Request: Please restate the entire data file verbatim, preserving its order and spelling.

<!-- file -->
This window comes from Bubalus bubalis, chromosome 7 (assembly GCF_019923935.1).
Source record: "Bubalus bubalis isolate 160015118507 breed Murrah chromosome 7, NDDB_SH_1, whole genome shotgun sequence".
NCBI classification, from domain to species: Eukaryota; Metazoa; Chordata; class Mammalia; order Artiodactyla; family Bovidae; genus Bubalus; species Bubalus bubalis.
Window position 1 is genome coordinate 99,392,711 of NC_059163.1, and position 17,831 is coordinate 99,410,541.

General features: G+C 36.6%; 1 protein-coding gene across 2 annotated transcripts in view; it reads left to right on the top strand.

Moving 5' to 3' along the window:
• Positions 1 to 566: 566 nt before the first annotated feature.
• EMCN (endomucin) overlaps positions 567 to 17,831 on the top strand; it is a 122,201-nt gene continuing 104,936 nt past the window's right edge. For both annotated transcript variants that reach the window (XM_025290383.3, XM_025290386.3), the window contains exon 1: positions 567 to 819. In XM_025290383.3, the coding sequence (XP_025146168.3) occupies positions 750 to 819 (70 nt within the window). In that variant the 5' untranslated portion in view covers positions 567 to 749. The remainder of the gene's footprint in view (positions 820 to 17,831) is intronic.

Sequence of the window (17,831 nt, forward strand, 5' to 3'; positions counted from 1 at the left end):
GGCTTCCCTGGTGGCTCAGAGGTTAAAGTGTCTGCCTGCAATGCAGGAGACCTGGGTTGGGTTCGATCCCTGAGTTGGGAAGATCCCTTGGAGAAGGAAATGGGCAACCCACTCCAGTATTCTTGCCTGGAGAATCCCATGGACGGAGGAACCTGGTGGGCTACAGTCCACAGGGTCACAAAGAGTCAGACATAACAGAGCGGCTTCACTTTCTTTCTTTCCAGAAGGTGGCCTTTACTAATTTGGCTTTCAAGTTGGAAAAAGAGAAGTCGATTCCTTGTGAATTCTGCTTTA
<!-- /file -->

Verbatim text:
This window comes from Bubalus bubalis, chromosome 7 (assembly GCF_019923935.1).
Source record: "Bubalus bubalis isolate 160015118507 breed Murrah chromosome 7, NDDB_SH_1, whole genome shotgun sequence".
NCBI classification, from domain to species: Eukaryota; Metazoa; Chordata; class Mammalia; order Artiodactyla; family Bovidae; genus Bubalus; species Bubalus bubalis.
Window position 1 is genome coordinate 99,392,711 of NC_059163.1, and position 17,831 is coordinate 99,410,541.

General features: G+C 36.6%; 1 protein-coding gene across 2 annotated transcripts in view; it reads left to right on the top strand.

Moving 5' to 3' along the window:
• Positions 1 to 566: 566 nt before the first annotated feature.
• EMCN (endomucin) overlaps positions 567 to 17,831 on the top strand; it is a 122,201-nt gene continuing 104,936 nt past the window's right edge. For both annotated transcript variants that reach the window (XM_025290383.3, XM_025290386.3), the window contains exon 1: positions 567 to 819. In XM_025290383.3, the coding sequence (XP_025146168.3) occupies positions 750 to 819 (70 nt within the window). In that variant the 5' untranslated portion in view covers positions 567 to 749. The remainder of the gene's footprint in view (positions 820 to 17,831) is intronic.

Sequence of the window (17,831 nt, forward strand, 5' to 3'; positions counted from 1 at the left end):
GGCTTCCCTGGTGGCTCAGAGGTTAAAGTGTCTGCCTGCAATGCAGGAGACCTGGGTTGGGTTCGATCCCTGAGTTGGGAAGATCCCTTGGAGAAGGAAATGGGCAACCCACTCCAGTATTCTTGCCTGGAGAATCCCATGGACGGAGGAACCTGGTGGGCTACAGTCCACAGGGTCACAAAGAGTCAGACATAACAGAGCGGCTTCACTTTCTTTCTTTCCAGAAGGTGGCCTTTACTAATTTGGCTTTCAAGTTGGAAAAAGAGAAGTCGATTCCTTGTGAATTCTGCTTTA